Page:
Background: The deltopectoral approach for reverse shoulder arthroplasty (RSA) requires subscapularis tenotomy or lesser tuberosity osteotomy. Whether the subscapularis should be repaired at the conclusion of the procedure remains controversial. The present study sonographically assessed the subscapularis after RSA and evaluated the effect of tendon integrity on functional outcome.
Methods: All patients who had undergone RSA in the Gold Coast University Hospital between 2005 and 2016 were included. Sonography was performed by a blinded examiner. Function was assessed using the Disabilities of the Arm, Shoulder and Hand, the Constant-Murley, and Oxford Shoulder scores. Internal rotation ability was recorded on a 6-point scale.
Results: The study included 43 patients (48 shoulders). Median length of follow-up was 19 months (range, 4-132 months). On sonography, the subscapularis was graded intact in 6 shoulders (13%), intact with mild attenuation in 16 (33%), severely attenuated in 15 (31%), and not intact or absent in 11 (23%). Differences in Disabilities of the Arm, Shoulder and Hand, Constant-Murley, or Oxford Shoulder scores between intact and attenuated or absent subscapularis shoulders were not significant. Internal rotation scores were significantly higher in the intact and mildly attenuated tendon group than in the absent tendon group (U = 1.0, P = .001 and U = 28.5, P = .007, respectively).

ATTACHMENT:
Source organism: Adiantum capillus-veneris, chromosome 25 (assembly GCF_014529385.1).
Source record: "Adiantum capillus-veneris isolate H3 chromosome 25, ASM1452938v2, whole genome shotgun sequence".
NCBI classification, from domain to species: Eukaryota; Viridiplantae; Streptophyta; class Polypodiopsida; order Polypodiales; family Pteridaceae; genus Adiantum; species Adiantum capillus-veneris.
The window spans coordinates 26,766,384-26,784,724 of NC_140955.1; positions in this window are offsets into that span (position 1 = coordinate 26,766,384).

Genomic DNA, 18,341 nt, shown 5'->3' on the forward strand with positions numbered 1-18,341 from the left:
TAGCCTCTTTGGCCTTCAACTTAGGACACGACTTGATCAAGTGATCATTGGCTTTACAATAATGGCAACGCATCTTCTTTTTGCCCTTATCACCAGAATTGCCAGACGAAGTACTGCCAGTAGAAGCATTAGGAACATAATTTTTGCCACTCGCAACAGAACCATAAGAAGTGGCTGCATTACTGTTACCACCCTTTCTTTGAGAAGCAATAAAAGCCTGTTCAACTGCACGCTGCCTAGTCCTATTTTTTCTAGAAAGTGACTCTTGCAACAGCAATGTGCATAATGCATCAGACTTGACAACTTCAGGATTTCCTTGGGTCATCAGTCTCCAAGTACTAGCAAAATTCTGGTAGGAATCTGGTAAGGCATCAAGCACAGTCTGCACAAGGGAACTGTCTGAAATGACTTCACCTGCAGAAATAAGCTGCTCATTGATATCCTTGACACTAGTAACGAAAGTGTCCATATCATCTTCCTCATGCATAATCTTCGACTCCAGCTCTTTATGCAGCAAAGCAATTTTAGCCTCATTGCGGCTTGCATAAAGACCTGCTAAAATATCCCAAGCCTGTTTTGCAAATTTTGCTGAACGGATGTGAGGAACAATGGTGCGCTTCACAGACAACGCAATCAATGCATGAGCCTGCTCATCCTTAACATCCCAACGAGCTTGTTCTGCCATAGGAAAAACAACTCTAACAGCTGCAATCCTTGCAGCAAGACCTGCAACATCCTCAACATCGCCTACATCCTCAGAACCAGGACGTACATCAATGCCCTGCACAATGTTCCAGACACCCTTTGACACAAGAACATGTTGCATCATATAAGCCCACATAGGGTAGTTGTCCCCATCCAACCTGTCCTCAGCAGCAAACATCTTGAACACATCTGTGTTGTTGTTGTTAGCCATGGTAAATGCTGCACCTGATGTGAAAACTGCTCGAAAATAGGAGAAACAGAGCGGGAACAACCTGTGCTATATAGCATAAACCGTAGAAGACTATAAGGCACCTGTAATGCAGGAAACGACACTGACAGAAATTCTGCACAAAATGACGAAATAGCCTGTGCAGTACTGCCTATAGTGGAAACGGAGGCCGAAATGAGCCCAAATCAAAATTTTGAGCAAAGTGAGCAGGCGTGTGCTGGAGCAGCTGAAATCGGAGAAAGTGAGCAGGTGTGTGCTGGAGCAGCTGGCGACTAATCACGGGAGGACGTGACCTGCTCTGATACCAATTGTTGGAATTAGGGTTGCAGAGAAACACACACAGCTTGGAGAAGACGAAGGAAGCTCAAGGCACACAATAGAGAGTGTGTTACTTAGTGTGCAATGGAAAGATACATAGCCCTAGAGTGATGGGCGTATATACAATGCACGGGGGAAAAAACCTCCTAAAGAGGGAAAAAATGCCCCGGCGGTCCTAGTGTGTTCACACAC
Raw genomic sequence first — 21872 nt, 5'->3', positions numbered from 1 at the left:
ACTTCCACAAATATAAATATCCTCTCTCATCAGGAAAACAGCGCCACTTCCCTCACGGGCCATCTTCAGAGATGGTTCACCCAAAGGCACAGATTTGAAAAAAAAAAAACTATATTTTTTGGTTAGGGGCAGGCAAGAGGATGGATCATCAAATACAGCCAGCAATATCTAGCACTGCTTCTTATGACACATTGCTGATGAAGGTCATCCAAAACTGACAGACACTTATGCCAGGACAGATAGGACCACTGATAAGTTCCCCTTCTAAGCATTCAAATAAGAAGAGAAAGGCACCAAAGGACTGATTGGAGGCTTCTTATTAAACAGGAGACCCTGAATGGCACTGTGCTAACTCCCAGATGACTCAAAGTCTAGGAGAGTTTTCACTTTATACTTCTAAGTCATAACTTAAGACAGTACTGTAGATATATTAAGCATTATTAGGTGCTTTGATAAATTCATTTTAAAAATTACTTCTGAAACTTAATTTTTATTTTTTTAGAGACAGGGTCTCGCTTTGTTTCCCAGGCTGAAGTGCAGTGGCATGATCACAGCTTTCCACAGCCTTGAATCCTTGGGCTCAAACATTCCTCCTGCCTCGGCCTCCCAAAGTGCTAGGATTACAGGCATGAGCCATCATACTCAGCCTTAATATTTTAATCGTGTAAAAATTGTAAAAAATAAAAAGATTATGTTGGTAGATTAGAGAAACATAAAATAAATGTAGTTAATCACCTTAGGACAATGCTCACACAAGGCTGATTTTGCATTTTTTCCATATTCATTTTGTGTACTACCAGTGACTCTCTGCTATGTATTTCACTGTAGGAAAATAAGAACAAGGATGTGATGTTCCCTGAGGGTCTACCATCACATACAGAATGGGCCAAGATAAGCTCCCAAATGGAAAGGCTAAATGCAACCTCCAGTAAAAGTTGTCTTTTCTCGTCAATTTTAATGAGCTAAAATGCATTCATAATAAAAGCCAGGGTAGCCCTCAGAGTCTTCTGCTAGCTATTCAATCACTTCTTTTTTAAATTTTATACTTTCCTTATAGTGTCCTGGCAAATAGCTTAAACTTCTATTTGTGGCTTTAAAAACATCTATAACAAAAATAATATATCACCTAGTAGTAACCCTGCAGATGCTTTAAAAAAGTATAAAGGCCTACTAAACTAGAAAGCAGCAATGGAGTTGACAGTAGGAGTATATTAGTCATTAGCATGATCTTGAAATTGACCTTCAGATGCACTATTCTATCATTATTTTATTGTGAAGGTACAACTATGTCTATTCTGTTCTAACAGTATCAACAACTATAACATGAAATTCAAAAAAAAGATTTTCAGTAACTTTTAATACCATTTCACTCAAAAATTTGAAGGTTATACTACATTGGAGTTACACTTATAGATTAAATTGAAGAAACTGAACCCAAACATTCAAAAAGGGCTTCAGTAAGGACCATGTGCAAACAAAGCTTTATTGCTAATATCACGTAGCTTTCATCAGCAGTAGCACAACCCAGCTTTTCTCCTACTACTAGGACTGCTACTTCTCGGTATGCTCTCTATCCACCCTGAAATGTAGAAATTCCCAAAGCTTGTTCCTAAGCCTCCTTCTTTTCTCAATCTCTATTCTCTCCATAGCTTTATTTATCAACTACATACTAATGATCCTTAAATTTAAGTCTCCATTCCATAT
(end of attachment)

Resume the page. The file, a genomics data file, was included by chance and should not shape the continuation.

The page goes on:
Conclusions: The present work is the first long-term outcome study of RSA using sonography to assess the subscapularis. Subscapularis integrity did not appear to have a measurable effect on patient outcome as measured by standard scores but was important for internal rotation ability after RSA.
Keywords: Shoulder; arthroplasty; internal rotation; reverse; sonography; subscapularis.
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